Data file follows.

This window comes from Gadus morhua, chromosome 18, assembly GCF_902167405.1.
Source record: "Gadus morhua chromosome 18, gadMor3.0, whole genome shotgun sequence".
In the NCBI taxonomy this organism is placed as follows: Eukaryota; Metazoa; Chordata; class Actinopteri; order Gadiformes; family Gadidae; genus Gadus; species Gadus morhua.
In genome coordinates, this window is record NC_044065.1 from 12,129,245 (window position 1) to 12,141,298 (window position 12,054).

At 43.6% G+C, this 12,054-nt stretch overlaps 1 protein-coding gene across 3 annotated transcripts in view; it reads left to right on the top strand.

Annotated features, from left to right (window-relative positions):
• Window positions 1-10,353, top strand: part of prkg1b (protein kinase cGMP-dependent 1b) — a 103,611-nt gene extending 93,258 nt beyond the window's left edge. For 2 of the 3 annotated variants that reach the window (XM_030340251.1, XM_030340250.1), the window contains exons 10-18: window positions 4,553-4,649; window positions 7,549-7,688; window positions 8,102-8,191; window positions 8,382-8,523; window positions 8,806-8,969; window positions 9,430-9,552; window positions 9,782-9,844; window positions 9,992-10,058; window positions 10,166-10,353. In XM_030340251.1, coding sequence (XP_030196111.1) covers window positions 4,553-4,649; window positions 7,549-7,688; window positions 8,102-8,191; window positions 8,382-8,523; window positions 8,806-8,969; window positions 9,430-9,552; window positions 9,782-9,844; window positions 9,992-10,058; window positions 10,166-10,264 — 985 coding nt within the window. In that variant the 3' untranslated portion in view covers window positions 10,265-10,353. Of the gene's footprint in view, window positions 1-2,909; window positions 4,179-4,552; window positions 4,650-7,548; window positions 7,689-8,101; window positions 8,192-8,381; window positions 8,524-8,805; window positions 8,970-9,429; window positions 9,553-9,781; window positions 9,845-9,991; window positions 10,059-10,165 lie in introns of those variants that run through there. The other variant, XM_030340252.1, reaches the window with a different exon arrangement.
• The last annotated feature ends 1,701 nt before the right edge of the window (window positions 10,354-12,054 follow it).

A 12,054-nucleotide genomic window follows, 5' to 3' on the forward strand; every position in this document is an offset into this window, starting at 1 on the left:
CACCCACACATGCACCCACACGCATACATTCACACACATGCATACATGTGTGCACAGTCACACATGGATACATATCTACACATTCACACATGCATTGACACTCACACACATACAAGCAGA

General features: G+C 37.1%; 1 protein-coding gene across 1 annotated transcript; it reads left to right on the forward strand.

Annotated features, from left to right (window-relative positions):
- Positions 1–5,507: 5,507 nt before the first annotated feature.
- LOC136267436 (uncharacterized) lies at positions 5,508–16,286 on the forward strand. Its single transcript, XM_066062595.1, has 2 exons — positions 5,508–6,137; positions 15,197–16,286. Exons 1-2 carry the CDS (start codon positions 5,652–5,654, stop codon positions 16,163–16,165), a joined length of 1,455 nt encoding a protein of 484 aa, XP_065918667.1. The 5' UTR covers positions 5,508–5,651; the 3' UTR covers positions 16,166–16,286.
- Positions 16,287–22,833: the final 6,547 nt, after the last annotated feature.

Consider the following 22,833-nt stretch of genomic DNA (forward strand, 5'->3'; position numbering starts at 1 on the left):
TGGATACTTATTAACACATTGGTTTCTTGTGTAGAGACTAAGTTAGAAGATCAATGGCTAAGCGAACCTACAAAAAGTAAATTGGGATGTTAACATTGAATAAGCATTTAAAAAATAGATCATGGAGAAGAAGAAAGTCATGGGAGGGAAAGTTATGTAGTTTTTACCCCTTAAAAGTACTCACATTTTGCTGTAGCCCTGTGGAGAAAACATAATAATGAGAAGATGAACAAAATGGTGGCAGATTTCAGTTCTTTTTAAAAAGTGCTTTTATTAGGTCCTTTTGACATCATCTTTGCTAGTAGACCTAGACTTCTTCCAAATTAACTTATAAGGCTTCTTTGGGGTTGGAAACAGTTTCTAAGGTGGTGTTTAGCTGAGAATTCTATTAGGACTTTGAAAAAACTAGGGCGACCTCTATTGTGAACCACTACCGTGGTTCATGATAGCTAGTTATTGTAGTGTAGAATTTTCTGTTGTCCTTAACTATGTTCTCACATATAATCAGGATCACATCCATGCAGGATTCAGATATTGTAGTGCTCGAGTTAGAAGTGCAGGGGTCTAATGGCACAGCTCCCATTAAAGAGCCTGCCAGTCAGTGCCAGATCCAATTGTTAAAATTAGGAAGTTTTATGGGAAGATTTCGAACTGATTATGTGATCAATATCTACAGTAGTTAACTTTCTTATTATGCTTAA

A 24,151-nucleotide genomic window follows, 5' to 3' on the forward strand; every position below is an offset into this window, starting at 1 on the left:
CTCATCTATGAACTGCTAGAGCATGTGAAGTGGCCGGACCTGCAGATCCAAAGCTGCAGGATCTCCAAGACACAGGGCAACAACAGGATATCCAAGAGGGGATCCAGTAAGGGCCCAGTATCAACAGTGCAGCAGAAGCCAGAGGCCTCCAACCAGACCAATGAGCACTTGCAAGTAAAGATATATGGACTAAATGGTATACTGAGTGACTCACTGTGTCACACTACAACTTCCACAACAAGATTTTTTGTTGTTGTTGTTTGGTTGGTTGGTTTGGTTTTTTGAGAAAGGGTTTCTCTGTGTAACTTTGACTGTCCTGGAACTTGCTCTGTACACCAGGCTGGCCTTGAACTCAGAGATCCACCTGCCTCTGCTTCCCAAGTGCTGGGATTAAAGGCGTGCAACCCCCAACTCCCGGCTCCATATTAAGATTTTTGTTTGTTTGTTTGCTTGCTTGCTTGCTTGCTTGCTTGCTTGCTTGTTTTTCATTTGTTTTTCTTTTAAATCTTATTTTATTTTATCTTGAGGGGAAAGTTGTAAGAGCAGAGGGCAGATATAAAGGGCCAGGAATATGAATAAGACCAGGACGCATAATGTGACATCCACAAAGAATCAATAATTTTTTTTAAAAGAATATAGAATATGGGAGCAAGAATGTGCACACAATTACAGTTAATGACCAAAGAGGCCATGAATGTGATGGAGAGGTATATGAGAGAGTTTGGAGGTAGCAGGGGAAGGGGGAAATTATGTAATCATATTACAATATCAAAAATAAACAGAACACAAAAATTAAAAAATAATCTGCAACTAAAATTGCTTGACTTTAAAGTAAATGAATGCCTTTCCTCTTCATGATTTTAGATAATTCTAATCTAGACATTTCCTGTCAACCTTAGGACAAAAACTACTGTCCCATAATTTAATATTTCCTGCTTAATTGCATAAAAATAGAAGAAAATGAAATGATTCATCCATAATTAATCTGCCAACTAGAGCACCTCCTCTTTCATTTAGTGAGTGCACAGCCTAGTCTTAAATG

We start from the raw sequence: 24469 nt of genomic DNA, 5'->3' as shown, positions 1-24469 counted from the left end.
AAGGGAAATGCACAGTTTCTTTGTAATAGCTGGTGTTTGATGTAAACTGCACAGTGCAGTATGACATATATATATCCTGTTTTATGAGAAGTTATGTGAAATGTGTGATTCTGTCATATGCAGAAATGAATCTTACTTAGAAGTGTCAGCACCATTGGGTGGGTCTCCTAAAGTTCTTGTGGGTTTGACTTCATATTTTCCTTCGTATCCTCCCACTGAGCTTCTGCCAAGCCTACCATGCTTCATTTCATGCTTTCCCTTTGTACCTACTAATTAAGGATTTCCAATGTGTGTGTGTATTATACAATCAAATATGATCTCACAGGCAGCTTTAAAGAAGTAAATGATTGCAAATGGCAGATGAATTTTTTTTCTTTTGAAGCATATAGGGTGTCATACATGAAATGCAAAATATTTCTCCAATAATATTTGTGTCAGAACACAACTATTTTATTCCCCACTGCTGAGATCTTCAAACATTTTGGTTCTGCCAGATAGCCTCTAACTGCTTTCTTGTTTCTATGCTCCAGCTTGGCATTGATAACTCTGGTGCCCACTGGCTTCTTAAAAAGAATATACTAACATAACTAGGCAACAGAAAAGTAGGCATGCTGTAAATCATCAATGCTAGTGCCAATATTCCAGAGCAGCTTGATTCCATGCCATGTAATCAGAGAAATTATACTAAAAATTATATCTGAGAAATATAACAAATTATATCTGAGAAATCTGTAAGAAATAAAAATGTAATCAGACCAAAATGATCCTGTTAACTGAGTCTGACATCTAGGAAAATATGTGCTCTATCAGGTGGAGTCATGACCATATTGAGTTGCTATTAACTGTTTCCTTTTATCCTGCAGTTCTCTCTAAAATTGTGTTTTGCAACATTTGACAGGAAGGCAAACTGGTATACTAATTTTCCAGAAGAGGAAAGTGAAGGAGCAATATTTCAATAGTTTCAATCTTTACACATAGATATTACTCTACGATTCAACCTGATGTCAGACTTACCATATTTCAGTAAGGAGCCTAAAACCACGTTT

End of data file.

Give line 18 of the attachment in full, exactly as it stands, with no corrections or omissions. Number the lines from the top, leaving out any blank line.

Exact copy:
A 24,151-nucleotide genomic window follows, 5' to 3' on the forward strand; every position below is an offset into this window, starting at 1 on the left: